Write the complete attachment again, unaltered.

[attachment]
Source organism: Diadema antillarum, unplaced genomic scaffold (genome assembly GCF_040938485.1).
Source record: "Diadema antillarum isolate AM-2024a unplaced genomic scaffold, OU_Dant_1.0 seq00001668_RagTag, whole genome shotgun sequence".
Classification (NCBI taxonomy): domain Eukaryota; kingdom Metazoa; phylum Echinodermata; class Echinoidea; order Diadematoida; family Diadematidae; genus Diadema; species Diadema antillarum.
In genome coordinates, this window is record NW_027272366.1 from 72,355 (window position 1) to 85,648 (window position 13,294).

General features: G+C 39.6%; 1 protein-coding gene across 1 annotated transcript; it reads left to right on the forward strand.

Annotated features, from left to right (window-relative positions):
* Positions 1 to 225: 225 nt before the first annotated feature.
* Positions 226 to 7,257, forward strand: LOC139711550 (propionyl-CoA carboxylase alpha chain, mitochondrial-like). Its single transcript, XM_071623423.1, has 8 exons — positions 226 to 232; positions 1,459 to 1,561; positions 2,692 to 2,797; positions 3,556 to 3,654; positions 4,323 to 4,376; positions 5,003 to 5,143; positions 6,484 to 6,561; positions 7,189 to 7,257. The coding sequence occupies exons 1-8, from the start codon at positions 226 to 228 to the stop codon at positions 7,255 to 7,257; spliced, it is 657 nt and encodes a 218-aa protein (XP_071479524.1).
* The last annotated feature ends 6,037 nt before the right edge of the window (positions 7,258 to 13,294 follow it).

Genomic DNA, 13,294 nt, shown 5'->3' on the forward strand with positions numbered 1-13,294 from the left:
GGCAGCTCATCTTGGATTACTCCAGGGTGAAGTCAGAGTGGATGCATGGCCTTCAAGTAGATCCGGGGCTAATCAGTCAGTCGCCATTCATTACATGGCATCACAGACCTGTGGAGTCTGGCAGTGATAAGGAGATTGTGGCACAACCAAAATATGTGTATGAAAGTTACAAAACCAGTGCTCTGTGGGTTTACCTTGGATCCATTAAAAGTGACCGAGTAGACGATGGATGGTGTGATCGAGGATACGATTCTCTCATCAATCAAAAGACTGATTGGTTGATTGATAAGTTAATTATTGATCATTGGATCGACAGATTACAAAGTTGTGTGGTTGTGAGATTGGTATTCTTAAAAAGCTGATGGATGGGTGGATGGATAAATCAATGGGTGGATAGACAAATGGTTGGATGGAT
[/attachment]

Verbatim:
Source organism: Diadema antillarum, unplaced genomic scaffold (genome assembly GCF_040938485.1).
Source record: "Diadema antillarum isolate AM-2024a unplaced genomic scaffold, OU_Dant_1.0 seq00001668_RagTag, whole genome shotgun sequence".
Classification (NCBI taxonomy): domain Eukaryota; kingdom Metazoa; phylum Echinodermata; class Echinoidea; order Diadematoida; family Diadematidae; genus Diadema; species Diadema antillarum.
In genome coordinates, this window is record NW_027272366.1 from 72,355 (window position 1) to 85,648 (window position 13,294).

General features: G+C 39.6%; 1 protein-coding gene across 1 annotated transcript; it reads left to right on the forward strand.

Annotated features, from left to right (window-relative positions):
* Positions 1 to 225: 225 nt before the first annotated feature.
* Positions 226 to 7,257, forward strand: LOC139711550 (propionyl-CoA carboxylase alpha chain, mitochondrial-like). Its single transcript, XM_071623423.1, has 8 exons — positions 226 to 232; positions 1,459 to 1,561; positions 2,692 to 2,797; positions 3,556 to 3,654; positions 4,323 to 4,376; positions 5,003 to 5,143; positions 6,484 to 6,561; positions 7,189 to 7,257. The coding sequence occupies exons 1-8, from the start codon at positions 226 to 228 to the stop codon at positions 7,255 to 7,257; spliced, it is 657 nt and encodes a 218-aa protein (XP_071479524.1).
* The last annotated feature ends 6,037 nt before the right edge of the window (positions 7,258 to 13,294 follow it).

Genomic DNA, 13,294 nt, shown 5'->3' on the forward strand with positions numbered 1-13,294 from the left:
GGCAGCTCATCTTGGATTACTCCAGGGTGAAGTCAGAGTGGATGCATGGCCTTCAAGTAGATCCGGGGCTAATCAGTCAGTCGCCATTCATTACATGGCATCACAGACCTGTGGAGTCTGGCAGTGATAAGGAGATTGTGGCACAACCAAAATATGTGTATGAAAGTTACAAAACCAGTGCTCTGTGGGTTTACCTTGGATCCATTAAAAGTGACCGAGTAGACGATGGATGGTGTGATCGAGGATACGATTCTCTCATCAATCAAAAGACTGATTGGTTGATTGATAAGTTAATTATTGATCATTGGATCGACAGATTACAAAGTTGTGTGGTTGTGAGATTGGTATTCTTAAAAAGCTGATGGATGGGTGGATGGATAAATCAATGGGTGGATAGACAAATGGTTGGATGGAT